A team led by researchers from the Institute of Cosmos Sciences of the University of Barcelona (ICCUB, UB-IEEC) and the University of Groningen has found, through the analysis of Gaia data, substructures which were unknown so far in the Milky Way. The findings, which appeared when combining positions and speed of 6 million stars from our galaxy’s disk, have been published in the journal Nature.
“We have observed shapes with different morphologies, such as a spiral similar to a snail’s shell. The existence of these substructures has been observed for the first time thanks to the unprecedented precision of the data brought by Gaia satellite, from the European Space Agency (ESA)”, says Teresa Antoja, researcher at ICCUB (IEEC-UB) and first signer of the article. “These substructures –she adds- allow us to conclude that the disk of our galaxy suffered an important gravitational disturbance about 300 and 900 million years ago”. This is one of the great first findings of “Galactic archaeology” following the publication of the Gaia data that should allow researchers find out about the origins and evolution of the Milky Way.
What caused this disturbance? To answer this question, the researchers compared the structure and level of twisting of the spiral with models of the dynamics of the Galaxy. As researchers noted, this allowed them to formulate the hypothesis that states that the disturbance was caused by the Sagittarius Dwarf galaxy passing near the Milky Way disk.
“The study implies, definitely, that our galaxy’s disk is dynamically young, sensitive to disturbances and changing over time”, says Antoja. “One of the most distinguishable forms we saw –continues the researcher- is the spiral pattern of the stars near the Sun, and which had never been seen before. Actually, the observed shapes in the graphics were that clear (unlike common cases), that we thought it could be a mistake in the data”, says Antoja. In this sense, more than a hundred European engineers and scientists, among which the UB played a distinguished role, worked during months on the verification and validation tasks of the Gaia data. As part of this task, Mercè Romero Gómez, UB researcher, says that “with the simulations carried out at the UB we could also reproduce the observed spirals”.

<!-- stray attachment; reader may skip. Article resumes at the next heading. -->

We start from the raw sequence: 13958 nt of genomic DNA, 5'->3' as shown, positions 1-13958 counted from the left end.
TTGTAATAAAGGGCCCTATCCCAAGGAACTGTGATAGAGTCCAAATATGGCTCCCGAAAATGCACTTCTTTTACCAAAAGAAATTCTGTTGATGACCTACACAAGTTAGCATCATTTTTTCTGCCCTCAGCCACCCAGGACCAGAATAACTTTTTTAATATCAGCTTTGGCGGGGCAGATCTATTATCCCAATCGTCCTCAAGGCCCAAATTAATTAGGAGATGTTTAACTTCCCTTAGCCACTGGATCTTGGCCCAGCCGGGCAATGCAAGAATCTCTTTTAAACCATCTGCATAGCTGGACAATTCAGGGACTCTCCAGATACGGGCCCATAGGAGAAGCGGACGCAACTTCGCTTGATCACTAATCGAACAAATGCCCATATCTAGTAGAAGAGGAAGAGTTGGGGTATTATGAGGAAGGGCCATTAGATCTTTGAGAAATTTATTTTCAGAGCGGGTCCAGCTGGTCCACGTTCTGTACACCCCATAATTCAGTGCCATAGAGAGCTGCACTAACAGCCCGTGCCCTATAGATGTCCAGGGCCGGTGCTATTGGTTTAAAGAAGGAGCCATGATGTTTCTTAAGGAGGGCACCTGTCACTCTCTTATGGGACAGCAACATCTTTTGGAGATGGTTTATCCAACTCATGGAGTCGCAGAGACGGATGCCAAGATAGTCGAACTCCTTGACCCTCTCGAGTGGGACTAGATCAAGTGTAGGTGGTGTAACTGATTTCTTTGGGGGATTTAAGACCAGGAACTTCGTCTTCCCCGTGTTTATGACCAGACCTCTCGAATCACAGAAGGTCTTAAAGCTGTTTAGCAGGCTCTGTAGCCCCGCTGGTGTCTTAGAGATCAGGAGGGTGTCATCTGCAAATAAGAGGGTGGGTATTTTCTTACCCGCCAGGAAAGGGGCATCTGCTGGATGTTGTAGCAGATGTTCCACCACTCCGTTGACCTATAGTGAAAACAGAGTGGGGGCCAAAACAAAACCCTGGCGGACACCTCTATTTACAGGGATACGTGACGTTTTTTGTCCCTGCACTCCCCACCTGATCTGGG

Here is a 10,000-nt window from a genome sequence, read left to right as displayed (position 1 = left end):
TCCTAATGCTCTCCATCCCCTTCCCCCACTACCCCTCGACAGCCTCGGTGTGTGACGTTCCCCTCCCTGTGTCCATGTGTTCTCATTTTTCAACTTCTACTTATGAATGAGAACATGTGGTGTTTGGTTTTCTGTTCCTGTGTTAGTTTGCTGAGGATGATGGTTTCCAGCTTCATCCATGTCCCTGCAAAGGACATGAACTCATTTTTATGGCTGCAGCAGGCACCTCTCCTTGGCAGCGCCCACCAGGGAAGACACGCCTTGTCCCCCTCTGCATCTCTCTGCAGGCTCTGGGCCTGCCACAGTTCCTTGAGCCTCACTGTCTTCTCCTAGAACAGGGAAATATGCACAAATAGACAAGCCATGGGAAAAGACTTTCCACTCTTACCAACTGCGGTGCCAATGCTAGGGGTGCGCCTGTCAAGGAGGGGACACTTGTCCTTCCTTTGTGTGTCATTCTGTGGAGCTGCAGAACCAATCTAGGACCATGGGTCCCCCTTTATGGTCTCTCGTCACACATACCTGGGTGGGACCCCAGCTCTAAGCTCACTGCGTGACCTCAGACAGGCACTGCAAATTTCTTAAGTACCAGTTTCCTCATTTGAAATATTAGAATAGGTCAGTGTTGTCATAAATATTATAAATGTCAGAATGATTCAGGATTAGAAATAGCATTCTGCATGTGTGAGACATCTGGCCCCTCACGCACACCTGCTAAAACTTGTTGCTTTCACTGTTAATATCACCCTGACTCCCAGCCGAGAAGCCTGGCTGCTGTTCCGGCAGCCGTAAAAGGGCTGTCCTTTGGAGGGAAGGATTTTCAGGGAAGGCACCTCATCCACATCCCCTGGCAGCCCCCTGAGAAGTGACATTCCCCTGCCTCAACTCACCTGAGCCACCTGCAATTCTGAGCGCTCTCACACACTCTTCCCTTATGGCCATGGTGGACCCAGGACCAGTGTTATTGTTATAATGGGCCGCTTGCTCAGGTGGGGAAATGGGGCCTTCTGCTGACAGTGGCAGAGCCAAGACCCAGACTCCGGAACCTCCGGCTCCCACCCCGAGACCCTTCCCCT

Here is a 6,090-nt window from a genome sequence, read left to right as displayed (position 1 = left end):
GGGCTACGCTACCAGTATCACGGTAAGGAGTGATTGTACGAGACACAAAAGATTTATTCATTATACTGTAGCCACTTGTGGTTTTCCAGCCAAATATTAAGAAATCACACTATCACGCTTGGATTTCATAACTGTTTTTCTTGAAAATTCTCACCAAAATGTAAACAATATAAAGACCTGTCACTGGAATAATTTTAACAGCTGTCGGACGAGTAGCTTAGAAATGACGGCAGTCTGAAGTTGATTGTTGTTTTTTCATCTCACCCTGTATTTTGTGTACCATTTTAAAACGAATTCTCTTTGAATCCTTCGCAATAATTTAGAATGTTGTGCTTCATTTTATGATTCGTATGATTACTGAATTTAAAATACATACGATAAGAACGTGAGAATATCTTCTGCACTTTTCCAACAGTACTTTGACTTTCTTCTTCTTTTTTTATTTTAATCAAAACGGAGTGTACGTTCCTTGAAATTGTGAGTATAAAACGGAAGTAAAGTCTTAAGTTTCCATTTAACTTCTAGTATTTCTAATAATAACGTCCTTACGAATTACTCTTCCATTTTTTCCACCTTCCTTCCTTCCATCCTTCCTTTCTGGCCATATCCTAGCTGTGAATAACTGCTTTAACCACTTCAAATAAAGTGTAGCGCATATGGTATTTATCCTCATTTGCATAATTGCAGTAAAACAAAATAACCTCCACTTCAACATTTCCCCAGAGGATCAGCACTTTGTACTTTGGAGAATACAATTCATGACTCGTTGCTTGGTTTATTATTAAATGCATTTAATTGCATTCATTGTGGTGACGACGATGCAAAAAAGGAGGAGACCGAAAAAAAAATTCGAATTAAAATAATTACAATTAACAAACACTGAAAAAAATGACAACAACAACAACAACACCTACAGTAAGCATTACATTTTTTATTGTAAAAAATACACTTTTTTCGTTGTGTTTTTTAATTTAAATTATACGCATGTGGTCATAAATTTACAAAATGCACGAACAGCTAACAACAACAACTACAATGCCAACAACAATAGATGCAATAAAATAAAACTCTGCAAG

The Sagittarius Dwarf galaxy effect
Like when a stone falls in a pound and creates waves that spread in the surface, or when a magnet gets close to iron fillings and these are alienated in a certain direction, the stars in the galactic disk ordered in a certain way after the gravitational attraction of the satellite galaxy that passed next to them. After some time, the stars maintain the effects of the disturbance that shook them in their movements, and now a spiral can be seen in the graphics.
According to Amina Helmi, researcher at the University of Groningen, “we know our Galaxy is ‘cannibal’ and has grown while eating other small galaxies, like it is doing now with the Sagittarius Dwarf galaxy”. Nonetheless, the expert notes that “the mass of Sagittarius is still large enough to cause a notable gravitational impact”. What we see now does not respond to a collision between galaxies but Sagittarius getting closer to the galactic disk.
First results of the new Gaia release
The data analysed in this study is part of the second Gaia release, which was published some months ago, on April 25, 2018. “Scientists and engineers of the UB played an essential role in making these data a reality”, says Xavier Luri, director of ICCUB and coordinator of the team that built the Gaia archive. The effort of more than four hundred scientists and engineers allowed publishing positions and precise movements for more than 1,300 million objects. This second catalogue –which embraces the first twenty-two months of data gathering-, published the first spectroscopic data for some million stars in the solar surroundings, which allow researchers to measure the speed of the stars in our line of sight and obtain, therefore, the three velocity coordinates of the stars. These data have enabled the discovery that has been now published in Nature.